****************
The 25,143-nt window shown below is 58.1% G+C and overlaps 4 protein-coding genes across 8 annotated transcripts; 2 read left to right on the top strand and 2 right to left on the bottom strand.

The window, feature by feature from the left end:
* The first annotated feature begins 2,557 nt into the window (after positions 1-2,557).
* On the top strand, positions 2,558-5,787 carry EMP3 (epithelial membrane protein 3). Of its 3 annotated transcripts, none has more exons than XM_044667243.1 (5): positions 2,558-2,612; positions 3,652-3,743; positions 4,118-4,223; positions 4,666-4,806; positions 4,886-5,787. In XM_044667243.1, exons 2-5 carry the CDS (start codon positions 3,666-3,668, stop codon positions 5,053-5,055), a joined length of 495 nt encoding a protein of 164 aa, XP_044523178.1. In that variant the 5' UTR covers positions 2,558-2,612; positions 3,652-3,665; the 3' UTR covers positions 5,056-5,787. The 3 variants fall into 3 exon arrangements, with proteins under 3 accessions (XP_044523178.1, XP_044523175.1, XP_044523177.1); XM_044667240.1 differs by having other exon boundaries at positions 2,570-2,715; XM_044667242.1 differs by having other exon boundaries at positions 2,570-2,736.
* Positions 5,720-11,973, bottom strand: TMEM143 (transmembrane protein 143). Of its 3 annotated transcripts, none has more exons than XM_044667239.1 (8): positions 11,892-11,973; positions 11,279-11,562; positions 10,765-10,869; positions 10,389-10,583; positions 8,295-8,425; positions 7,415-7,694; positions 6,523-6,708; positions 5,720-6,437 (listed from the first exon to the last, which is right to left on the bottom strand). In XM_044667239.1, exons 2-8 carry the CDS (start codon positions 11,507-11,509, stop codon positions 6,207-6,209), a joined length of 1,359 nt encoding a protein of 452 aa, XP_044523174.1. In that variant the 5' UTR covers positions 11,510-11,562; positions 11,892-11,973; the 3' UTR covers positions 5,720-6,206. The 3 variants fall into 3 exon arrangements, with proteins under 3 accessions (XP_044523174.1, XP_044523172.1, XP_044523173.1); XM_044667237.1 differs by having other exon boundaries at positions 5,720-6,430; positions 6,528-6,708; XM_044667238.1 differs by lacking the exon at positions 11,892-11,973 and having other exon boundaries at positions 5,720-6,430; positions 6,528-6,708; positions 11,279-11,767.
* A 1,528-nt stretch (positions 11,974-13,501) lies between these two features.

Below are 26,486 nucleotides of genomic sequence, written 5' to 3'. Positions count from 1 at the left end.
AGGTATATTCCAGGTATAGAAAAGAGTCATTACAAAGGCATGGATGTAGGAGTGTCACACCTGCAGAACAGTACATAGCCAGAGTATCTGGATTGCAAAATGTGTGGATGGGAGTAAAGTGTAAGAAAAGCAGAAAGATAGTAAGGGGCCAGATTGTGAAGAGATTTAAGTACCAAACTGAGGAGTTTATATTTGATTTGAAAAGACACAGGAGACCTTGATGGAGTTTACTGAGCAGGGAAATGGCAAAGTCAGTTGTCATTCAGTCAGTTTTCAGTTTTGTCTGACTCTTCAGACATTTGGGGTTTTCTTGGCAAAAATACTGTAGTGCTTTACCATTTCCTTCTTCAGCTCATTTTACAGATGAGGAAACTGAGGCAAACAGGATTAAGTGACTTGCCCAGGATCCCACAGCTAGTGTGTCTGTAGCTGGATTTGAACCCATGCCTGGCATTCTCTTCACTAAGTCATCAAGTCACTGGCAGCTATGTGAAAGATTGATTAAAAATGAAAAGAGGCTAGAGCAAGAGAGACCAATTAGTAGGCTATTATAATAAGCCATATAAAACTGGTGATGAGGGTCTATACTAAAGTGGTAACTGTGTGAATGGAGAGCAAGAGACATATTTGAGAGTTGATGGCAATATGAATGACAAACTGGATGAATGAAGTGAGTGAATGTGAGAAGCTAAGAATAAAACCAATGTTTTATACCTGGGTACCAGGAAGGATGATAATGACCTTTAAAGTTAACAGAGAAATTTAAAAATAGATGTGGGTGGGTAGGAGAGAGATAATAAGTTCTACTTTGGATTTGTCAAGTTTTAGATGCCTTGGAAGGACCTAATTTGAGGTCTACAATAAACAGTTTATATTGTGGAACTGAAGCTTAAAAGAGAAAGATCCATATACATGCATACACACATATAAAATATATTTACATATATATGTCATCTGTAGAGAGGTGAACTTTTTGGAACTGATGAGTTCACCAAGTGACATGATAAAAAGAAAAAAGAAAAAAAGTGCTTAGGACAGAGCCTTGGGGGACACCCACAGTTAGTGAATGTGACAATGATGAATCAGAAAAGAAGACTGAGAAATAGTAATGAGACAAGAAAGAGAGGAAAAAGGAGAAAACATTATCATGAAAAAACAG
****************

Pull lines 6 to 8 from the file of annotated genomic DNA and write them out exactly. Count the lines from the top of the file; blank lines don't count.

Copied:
* A 1,528-nt stretch (positions 11,974-13,501) lies between these two features.

Below are 26,486 nucleotides of genomic sequence, written 5' to 3'. Positions count from 1 at the left end.
AGGTATATTCCAGGTATAGAAAAGAGTCATTACAAAGGCATGGATGTAGGAGTGTCACACCTGCAGAACAGTACATAGCCAGAGTATCTGGATTGCAAAATGTGTGGATGGGAGTAAAGTGTAAGAAAAGCAGAAAGATAGTAAGGGGCCAGATTGTGAAGAGATTTAAGTACCAAACTGAGGAGTTTATATTTGATTTGAAAAGACACAGGAGACCTTGATGGAGTTTACTGAGCAGGGAAATGGCAAAGTCAGTTGTCATTCAGTCAGTTTTCAGTTTTGTCTGACTCTTCAGACATTTGGGGTTTTCTTGGCAAAAATACTGTAGTGCTTTACCATTTCCTTCTTCAGCTCATTTTACAGATGAGGAAACTGAGGCAAACAGGATTAAGTGACTTGCCCAGGATCCCACAGCTAGTGTGTCTGTAGCTGGATTTGAACCCATGCCTGGCATTCTCTTCACTAAGTCATCAAGTCACTGGCAGCTATGTGAAAGATTGATTAAAAATGAAAAGAGGCTAGAGCAAGAGAGACCAATTAGTAGGCTATTATAATAAGCCATATAAAACTGGTGATGAGGGTCTATACTAAAGTGGTAACTGTGTGAATGGAGAGCAAGAGACATATTTGAGAGTTGATGGCAATATGAATGACAAACTGGATGAATGAAGTGAGTGAATGTGAGAAGCTAAGAATAAAACCAATGTTTTATACCTGGGTACCAGGAAGGATGATAATGACCTTTAAAGTTAACAGAGAAATTTAAAAATAGATGTGGGTGGGTAGGAGAGAGATAATAAGTTCTACTTTGGATTTGTCAAGTTTTAGATGCCTTGGAAGGACCTAATTTGAGGTCTACAATAAACAGTTTATATTGTGGAACTGAAGCTTAAAAGAGAAAGATCCATATACATGCATACACACATATAAAATATATTTACATATATATGTCATCTGTAGAGAGGTGAACTTTTTGGAACTGATGAGTTCACCAAGTGACATGATAAAAAGAAAAAAGAAAAAAAGTGCTTAGGACAGAGCCTTGGGGGACACCCACAGTTAGTGAATGTGACAATGATGAATCAGAAAAGAAGACTGAGAAATAGTAATGAGACAAGAAAGAGAGGAAAAAGGAGAAAACATTATCATGAAAAAACAG